E-cigarettes and smoking among teenagers

A study published today in BMC Public Health demonstrates a potentially harmful relationship between adolescents using e-cigarettes who then go on to smoke tobacco cigarettes. This behavior may undermine hard-won progress in tobacco control that have been largely delivered through preventing smoking initiation in youth. Author of the study, Jean Long, talks more about the research in this blog.

In 2013, the Tobacco Policy Review Group published Tobacco Free Ireland, a report which set a target for Ireland to reduce smoking prevalence to less than 5% by 2025. The report identified tobacco-related harm reduction as a key issue for consideration. Since e-cigarettes’ launch in the European Union (EU) in 2006 and in the United States of America (USA) in 2007, research on their potential benefits in terms of tobacco-related harm reduction, and on the public health harms of e-cigarettes, has grown. The systematic evidence review reported in this piece outlines what is known to date about using e-cigarette and initiation of smoking tobacco cigarettes among teenagers. There are two sister reviews: the first maps the harms and benefits of e-cigarettes [McCarthy 2020] and the second presents a systematic review of e-cigarettes role in smoking cessation [Quigley 2020]. These reviews are one of the inputs to the Irish governments policy and clinical guidelines on e-cigarettes.

Our systematic review published in BMC Public Health found that e-cigarette use among teenagers in Europe and North America was associated with starting tobacco cigarette smoking. Based on nine primary studies’ adjusted odds ratios, our meta-analysis calculated a three to six times higher odds of starting tobacco cigarette smoking for teenagers who had ever used e-cigarettes at baseline. These findings identify an important health-related harm and are supported by four other systematic reviews. [Soneji 2017; Glasser 2019; Khouja 2019; Aladeokin and Haighton 2019] Three of these reviews were among young adults [Soneji 2017; Glasser 2019; Khouja 2019] and one was in teenagers living in the UK [Aladeokin and Haighton 2019]. These findings are important because the prevalence of e-cigarette use is increasing in Europe and North America. For example, the prevalence of e-cigarette use among teenagers in the USA increased from 1.5% in 2011 to 20.8% in 2018 [Cullen 2018] and in Ireland ever use is 22% [Költő 2020]. Additionally, there is a danger that society will not be able to protect achievements in declining tobacco cigarette initiation among teenagers.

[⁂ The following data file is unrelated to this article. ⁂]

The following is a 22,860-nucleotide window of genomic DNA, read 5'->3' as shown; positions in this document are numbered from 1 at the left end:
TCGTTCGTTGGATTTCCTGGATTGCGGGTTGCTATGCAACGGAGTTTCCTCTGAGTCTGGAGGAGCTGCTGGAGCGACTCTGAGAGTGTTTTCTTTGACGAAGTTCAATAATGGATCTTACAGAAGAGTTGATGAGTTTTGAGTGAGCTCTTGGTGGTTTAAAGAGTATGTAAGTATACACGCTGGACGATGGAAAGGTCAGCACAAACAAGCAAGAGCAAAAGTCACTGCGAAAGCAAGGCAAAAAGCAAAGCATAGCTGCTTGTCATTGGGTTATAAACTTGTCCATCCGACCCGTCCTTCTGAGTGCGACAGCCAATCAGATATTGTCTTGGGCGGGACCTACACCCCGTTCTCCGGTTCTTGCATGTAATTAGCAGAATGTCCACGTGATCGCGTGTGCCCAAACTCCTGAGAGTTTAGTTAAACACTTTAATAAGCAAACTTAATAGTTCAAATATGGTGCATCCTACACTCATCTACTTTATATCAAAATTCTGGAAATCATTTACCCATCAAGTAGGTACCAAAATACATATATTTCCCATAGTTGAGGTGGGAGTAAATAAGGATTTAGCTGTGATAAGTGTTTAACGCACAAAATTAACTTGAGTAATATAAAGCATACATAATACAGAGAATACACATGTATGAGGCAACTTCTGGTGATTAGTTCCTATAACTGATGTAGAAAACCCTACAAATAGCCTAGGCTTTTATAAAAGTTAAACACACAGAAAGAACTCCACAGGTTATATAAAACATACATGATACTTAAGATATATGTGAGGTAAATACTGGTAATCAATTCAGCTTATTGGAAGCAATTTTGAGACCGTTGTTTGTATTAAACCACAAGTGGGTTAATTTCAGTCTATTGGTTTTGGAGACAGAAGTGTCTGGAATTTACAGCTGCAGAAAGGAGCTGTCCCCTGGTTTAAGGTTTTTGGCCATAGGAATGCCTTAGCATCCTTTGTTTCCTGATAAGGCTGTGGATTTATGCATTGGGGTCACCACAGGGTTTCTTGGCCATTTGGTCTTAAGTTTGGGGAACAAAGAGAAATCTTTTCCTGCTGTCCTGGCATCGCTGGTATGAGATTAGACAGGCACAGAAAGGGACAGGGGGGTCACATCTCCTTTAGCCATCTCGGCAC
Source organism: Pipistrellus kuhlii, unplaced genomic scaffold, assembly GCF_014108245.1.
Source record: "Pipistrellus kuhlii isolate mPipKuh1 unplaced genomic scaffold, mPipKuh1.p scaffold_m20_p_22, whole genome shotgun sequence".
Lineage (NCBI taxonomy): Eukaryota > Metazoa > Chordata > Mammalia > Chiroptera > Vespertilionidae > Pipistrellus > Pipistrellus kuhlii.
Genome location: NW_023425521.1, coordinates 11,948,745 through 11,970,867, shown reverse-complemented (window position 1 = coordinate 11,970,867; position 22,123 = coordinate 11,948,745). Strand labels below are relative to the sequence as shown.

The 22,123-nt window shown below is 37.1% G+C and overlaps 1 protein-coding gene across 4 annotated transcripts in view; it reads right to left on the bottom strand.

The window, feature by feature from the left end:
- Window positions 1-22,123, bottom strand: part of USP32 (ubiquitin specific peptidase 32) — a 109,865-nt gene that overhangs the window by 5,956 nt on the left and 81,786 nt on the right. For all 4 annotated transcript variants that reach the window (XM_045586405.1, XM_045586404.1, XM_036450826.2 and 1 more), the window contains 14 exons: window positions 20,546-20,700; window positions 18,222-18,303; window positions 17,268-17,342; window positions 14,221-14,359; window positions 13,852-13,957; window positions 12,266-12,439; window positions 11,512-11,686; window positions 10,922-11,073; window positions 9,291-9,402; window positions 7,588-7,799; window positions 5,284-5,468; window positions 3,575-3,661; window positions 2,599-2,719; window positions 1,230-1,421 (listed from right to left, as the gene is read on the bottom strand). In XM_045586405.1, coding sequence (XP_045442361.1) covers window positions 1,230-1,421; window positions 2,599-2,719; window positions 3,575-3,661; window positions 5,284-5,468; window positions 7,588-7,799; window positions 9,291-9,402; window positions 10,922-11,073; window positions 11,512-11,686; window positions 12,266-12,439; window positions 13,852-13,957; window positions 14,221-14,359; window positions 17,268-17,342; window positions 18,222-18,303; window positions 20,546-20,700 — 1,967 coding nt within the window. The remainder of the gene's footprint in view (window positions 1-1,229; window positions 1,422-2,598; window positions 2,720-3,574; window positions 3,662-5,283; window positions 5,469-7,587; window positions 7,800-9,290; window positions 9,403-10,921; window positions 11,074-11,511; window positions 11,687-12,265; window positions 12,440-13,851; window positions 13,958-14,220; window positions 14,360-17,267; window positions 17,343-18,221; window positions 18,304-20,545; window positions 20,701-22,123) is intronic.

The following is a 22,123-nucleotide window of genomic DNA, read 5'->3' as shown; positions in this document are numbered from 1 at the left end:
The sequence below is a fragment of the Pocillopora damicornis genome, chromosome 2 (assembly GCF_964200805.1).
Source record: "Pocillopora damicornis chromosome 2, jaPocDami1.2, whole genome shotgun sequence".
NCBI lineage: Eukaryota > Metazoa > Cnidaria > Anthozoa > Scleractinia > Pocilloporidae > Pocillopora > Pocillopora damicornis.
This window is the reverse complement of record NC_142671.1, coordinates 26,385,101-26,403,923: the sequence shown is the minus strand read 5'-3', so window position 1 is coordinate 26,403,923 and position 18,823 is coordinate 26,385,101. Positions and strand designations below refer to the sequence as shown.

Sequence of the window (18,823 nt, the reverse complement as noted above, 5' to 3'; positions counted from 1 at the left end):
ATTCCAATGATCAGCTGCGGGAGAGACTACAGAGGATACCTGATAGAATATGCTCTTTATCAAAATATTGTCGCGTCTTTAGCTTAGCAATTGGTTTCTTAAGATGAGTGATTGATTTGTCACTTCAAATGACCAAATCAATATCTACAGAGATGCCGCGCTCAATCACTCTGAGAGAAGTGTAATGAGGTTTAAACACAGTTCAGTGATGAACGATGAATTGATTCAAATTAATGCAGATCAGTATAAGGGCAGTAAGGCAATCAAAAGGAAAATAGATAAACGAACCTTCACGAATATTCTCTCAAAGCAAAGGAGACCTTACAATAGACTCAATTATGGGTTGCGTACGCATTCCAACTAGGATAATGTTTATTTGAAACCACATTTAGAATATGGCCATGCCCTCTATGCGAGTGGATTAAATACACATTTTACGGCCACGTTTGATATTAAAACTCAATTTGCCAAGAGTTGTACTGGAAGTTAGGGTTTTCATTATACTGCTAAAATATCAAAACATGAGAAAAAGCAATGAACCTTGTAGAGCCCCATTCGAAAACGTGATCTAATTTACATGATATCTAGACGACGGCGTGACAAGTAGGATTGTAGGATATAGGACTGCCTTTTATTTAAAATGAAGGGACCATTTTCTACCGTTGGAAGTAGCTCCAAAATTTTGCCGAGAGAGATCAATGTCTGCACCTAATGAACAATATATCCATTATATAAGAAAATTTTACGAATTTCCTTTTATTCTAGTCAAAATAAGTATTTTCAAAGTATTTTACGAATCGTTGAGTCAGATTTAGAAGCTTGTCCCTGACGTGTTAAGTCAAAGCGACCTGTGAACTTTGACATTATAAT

The study provides added support for urgent response by policymakers to stop their use by teenagers to decrease direct harms in this susceptible population group.

Given the availability and usage of e-cigarettes, this study provides added support for urgent response by policymakers to stop their use by teenagers to decrease direct harms in this susceptible population group. The study presented in this paper was conducted as part of broader program of evidence reviews to inform and support public health policy in Ireland, which included mapping of the harms and benefits of e-cigarettes (and their e-liquids) [McCarthy 2020] and a systematic review of e-cigarettes role in smoking cessation [Quigley 2020]. We found that e-cigarettes (and their e-liquids) lead to acute harms such as poisoning, lung injury, and burns and blast injuries, a finding aligned with six other systematic reviews [Peruga 2020; National Academies of Sciences, Engineering, Medicine2018, Pisinger 2014; CADTH 2017; Byrne 2018; Bals 2019] and highlighted a need for continuing study using robust methods to measure the long-term health impacts of their use as these are not yet known.

Children and adolescents require the same protection from e-cigarettes as conventional tobacco cigarettes

Children and adolescents require the same protection from e-cigarettes as conventional tobacco cigarettes through a well-enforced regulatory regime of measures including age restriction on purchase, control of availability through licensing outlets, limits to product visibility and attractiveness, and appropriate pricing through taxation.


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